Improving terrestrial magnetosphere models with optimized ionospheric boundary conditionsJosh Rigler
Boundary conditions required for global terrestrial magnetohydrodynamic (MHD) simulations typically consist of in situ solar wind measurements (outer boundary), and plasma velocities determined by models of ionospheric electrical potential (inner boundary). Due to the large spatial scales and high speeds (millions of km and km/h) found in the solar wind, point measurements of the solar wind made upstream of the Earth are assumed to be valid for all outer boundary positions, given a simple ballistic correction.
The inner boundary is more problematic since it is characterized by much smaller spatial scales exhibiting substantial dynamic variability, and it is very poorly sampled. Semi-empirical relationships are used to transform standard MHD state variables into initial electron flux and energy values at the MHD model inner boundary. These are then mapped along static magnetic field lines to ionospheric altitudes, where they "precipitate" out to influence ionospheric conductances. These in turn impact electrical potential patterns, which are mapped back up the field lines to the inner MHD boundary to determine the MHD plasma velocity.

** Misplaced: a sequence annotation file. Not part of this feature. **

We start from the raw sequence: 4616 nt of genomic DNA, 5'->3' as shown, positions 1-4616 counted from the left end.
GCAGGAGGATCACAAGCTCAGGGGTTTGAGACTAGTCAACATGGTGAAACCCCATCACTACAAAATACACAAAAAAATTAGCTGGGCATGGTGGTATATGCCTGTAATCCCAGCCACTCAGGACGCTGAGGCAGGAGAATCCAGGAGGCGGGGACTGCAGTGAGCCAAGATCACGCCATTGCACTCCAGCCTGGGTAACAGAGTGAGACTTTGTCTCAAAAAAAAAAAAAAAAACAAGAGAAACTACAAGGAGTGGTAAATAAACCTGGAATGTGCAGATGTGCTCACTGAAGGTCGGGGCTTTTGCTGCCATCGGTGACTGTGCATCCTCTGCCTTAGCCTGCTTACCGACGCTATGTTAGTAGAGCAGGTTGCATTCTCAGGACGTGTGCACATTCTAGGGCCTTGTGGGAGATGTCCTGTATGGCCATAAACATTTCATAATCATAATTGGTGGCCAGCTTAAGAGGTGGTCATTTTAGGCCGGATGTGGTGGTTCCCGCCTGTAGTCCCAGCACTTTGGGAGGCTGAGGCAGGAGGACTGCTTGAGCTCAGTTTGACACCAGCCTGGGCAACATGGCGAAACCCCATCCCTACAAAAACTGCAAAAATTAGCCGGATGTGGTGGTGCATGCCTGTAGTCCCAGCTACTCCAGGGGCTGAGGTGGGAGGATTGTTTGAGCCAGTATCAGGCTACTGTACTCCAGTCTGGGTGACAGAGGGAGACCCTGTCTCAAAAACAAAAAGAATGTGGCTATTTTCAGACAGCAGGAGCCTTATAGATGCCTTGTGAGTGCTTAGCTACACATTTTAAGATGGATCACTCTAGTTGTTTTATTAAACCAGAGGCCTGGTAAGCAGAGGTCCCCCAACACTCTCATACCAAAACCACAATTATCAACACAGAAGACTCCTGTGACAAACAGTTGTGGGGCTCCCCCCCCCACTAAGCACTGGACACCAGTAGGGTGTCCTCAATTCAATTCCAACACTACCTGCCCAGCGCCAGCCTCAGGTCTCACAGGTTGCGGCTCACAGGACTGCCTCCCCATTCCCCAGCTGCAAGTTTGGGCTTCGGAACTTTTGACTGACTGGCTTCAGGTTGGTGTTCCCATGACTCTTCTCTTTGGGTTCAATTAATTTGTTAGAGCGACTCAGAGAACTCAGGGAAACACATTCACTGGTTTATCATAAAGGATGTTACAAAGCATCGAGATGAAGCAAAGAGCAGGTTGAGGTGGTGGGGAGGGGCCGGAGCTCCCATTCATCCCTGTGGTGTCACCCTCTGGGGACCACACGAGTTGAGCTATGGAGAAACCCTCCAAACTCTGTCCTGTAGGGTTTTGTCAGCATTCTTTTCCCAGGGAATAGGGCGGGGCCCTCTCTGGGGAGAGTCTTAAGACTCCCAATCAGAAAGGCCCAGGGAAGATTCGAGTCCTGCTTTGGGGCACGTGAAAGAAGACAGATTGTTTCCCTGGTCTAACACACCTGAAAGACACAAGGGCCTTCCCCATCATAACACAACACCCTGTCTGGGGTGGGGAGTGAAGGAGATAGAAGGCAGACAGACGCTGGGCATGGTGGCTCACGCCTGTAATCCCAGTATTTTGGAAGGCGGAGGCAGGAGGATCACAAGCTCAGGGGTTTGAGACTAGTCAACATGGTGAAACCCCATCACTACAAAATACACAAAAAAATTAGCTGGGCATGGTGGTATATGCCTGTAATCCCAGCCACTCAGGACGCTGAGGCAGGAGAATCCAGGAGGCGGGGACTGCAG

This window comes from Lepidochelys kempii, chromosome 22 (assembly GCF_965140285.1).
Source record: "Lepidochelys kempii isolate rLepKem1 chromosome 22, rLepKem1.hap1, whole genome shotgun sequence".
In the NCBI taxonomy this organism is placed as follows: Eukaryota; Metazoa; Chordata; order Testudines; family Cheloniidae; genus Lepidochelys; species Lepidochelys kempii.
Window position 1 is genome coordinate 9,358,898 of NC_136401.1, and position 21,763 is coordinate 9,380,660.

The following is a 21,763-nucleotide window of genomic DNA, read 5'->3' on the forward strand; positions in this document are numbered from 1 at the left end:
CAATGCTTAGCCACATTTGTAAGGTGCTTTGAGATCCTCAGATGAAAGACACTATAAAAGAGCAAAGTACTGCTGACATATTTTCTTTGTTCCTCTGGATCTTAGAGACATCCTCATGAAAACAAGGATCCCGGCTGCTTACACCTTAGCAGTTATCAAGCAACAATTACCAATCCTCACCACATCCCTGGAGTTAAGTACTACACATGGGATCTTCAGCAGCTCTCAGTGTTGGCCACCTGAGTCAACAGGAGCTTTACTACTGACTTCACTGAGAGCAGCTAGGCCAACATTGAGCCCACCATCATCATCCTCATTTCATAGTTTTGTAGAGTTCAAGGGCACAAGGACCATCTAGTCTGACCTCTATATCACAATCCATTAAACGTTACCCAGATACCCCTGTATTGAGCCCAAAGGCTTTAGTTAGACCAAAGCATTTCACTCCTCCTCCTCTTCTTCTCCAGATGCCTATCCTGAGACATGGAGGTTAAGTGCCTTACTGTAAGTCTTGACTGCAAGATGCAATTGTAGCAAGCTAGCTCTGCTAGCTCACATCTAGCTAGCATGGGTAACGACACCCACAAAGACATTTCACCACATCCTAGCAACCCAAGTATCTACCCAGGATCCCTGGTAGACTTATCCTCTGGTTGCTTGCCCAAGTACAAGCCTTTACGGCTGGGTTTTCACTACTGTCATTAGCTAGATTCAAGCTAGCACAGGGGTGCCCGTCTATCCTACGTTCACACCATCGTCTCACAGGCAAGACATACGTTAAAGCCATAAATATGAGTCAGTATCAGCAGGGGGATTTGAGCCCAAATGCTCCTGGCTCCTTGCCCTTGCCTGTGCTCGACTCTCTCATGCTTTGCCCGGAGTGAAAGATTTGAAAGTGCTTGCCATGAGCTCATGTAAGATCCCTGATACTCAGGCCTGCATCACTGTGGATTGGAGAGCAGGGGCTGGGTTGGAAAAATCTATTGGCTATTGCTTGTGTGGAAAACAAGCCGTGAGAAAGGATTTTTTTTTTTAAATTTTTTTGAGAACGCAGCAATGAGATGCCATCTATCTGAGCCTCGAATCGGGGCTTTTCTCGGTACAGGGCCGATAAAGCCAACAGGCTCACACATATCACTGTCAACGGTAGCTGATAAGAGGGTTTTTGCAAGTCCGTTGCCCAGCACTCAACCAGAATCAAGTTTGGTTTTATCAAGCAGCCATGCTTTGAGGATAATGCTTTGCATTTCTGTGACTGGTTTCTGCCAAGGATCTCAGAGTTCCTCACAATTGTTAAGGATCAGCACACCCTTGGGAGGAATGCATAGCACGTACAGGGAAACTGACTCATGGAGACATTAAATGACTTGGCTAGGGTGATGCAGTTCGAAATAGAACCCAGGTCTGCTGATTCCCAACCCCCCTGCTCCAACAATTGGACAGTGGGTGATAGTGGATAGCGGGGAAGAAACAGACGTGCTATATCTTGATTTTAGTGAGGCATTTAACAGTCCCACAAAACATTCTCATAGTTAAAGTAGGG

The Lyon-Fedder-Mobarry (LFM) global MHD model employed by HAO's Atomosphere-Ionosphere-Magnetosphere (AIM) group uses three adjustable parameters to define the electron energy and flux values required by ionospheric models that define its inner boundary conditions. These were tuned by hand many years ago so as to match in situ satellite data measured during relatively benign magnetospheric conditions. As a result, the LFM model has long been known to under-estimate electron energies and fluxes during so-called magnetospheric storms, active periods characterized by enhanced electron precipitation into the ionosphere that are driven by extreme variations in the solar wind, and ultimately the structure and dynamics of the solar corona.
We have taken some preliminary steps toward re-optimizing these three adjustable model parameters, including a nonlinear least-squares fit to remote sensing data that provide a more global view of aurora, the primary visible manifestation of electrons precipitating into the ionosphere during magnetospheric storms. We were able to improve the match between observations and predictions on average, but high spatial and temporal resolution features are missed almost entirely. What's more, there are indications that the re-optimized parameters no longer satisfy certain physical assumptions about the system being modeled. It is unclear at this point whether these problems arise from inherent limitations of the LFM model, our optimization algorithm, the training data, or (most likely) a combination of all the above.
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